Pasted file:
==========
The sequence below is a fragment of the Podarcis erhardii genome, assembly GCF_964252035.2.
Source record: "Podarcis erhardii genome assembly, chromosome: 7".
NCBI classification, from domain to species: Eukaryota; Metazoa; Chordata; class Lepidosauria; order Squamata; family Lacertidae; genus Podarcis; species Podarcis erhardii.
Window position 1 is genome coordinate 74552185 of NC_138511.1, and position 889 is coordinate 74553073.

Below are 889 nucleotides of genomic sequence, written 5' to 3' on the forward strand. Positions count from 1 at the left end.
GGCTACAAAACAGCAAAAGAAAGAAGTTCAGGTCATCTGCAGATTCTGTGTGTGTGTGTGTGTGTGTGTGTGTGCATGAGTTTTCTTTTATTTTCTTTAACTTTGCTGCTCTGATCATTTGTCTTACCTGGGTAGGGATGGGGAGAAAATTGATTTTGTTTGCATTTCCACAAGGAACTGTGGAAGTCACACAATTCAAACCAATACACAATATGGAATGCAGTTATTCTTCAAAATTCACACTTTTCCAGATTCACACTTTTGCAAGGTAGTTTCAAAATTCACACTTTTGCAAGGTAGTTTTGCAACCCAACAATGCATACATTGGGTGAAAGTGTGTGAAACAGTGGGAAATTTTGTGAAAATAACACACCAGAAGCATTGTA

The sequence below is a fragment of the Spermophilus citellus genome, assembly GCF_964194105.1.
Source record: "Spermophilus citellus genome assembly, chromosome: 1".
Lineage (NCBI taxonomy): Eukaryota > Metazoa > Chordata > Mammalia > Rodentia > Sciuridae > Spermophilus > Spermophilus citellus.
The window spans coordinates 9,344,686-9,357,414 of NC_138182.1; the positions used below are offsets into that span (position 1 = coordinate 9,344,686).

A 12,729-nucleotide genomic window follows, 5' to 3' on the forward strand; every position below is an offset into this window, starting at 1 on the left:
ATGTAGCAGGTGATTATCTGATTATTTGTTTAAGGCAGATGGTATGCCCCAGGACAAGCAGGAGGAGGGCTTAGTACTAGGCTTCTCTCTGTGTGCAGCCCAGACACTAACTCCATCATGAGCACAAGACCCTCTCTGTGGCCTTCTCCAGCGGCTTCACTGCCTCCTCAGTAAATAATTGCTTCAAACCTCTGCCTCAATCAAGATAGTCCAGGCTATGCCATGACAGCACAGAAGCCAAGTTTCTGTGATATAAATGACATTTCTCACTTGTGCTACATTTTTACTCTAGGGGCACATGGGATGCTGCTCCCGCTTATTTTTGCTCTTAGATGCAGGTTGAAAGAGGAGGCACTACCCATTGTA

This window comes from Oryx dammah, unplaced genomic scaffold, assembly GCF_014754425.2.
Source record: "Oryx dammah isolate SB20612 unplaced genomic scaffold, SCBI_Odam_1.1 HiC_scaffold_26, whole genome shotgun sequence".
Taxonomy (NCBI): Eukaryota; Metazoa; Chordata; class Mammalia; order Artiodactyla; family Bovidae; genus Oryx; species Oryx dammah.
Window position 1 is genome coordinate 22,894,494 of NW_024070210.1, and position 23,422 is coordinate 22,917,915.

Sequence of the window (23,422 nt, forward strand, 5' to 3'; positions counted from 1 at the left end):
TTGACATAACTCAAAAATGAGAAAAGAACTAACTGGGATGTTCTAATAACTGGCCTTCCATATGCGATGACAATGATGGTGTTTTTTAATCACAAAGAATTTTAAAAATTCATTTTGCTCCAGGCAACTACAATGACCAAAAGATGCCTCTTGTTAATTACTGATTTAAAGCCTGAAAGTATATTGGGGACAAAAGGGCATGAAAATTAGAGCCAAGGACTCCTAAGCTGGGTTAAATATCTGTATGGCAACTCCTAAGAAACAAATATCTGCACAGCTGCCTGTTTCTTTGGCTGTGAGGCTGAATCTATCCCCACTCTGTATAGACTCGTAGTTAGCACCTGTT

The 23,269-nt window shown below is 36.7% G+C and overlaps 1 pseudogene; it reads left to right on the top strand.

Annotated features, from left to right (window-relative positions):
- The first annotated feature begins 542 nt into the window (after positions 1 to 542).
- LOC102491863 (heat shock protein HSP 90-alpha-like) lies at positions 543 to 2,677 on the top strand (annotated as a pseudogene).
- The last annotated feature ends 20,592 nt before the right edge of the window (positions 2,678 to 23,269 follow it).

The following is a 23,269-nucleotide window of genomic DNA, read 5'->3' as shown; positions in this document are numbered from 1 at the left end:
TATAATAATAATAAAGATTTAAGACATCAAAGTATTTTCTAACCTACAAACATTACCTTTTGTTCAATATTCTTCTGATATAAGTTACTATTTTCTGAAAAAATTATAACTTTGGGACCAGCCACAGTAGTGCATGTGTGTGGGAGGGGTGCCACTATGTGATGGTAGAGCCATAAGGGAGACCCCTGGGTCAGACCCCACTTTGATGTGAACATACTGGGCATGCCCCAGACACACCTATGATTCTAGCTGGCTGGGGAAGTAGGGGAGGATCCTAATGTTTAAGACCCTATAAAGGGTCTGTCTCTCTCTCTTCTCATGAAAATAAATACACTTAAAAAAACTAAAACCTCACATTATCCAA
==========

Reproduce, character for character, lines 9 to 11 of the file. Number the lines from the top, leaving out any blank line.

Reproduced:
Lineage (NCBI taxonomy): Eukaryota > Metazoa > Chordata > Mammalia > Rodentia > Sciuridae > Spermophilus > Spermophilus citellus.
The window spans coordinates 9,344,686-9,357,414 of NC_138182.1; the positions used below are offsets into that span (position 1 = coordinate 9,344,686).

A 12,729-nucleotide genomic window follows, 5' to 3' on the forward strand; every position below is an offset into this window, starting at 1 on the left: